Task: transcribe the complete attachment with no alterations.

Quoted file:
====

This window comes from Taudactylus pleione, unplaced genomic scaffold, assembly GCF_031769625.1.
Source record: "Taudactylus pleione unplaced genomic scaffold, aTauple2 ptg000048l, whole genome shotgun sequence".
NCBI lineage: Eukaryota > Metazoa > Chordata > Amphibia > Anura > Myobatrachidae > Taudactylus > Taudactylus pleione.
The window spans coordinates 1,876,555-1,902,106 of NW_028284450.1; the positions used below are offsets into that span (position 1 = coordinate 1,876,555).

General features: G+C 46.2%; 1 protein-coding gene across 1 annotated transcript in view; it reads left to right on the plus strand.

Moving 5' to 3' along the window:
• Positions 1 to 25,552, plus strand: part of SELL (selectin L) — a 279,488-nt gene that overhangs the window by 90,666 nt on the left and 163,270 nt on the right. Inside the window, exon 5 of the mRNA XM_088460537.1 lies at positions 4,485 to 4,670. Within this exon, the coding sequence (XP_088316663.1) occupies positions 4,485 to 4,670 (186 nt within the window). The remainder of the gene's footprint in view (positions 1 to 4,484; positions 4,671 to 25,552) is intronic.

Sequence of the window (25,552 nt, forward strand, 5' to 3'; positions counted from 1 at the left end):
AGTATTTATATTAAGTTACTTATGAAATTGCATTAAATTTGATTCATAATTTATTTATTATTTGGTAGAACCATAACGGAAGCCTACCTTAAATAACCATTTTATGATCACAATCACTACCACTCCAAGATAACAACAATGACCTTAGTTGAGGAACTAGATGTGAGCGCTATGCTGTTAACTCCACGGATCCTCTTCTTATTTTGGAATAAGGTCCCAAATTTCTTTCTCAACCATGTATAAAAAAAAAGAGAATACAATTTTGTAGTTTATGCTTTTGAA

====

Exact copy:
This window comes from Taudactylus pleione, unplaced genomic scaffold, assembly GCF_031769625.1.
Source record: "Taudactylus pleione unplaced genomic scaffold, aTauple2 ptg000048l, whole genome shotgun sequence".
NCBI lineage: Eukaryota > Metazoa > Chordata > Amphibia > Anura > Myobatrachidae > Taudactylus > Taudactylus pleione.
The window spans coordinates 1,876,555-1,902,106 of NW_028284450.1; the positions used below are offsets into that span (position 1 = coordinate 1,876,555).

General features: G+C 46.2%; 1 protein-coding gene across 1 annotated transcript in view; it reads left to right on the plus strand.

Moving 5' to 3' along the window:
• Positions 1 to 25,552, plus strand: part of SELL (selectin L) — a 279,488-nt gene that overhangs the window by 90,666 nt on the left and 163,270 nt on the right. Inside the window, exon 5 of the mRNA XM_088460537.1 lies at positions 4,485 to 4,670. Within this exon, the coding sequence (XP_088316663.1) occupies positions 4,485 to 4,670 (186 nt within the window). The remainder of the gene's footprint in view (positions 1 to 4,484; positions 4,671 to 25,552) is intronic.

Sequence of the window (25,552 nt, forward strand, 5' to 3'; positions counted from 1 at the left end):
AGTATTTATATTAAGTTACTTATGAAATTGCATTAAATTTGATTCATAATTTATTTATTATTTGGTAGAACCATAACGGAAGCCTACCTTAAATAACCATTTTATGATCACAATCACTACCACTCCAAGATAACAACAATGACCTTAGTTGAGGAACTAGATGTGAGCGCTATGCTGTTAACTCCACGGATCCTCTTCTTATTTTGGAATAAGGTCCCAAATTTCTTTCTCAACCATGTATAAAAAAAAAGAGAATACAATTTTGTAGTTTATGCTTTTGAA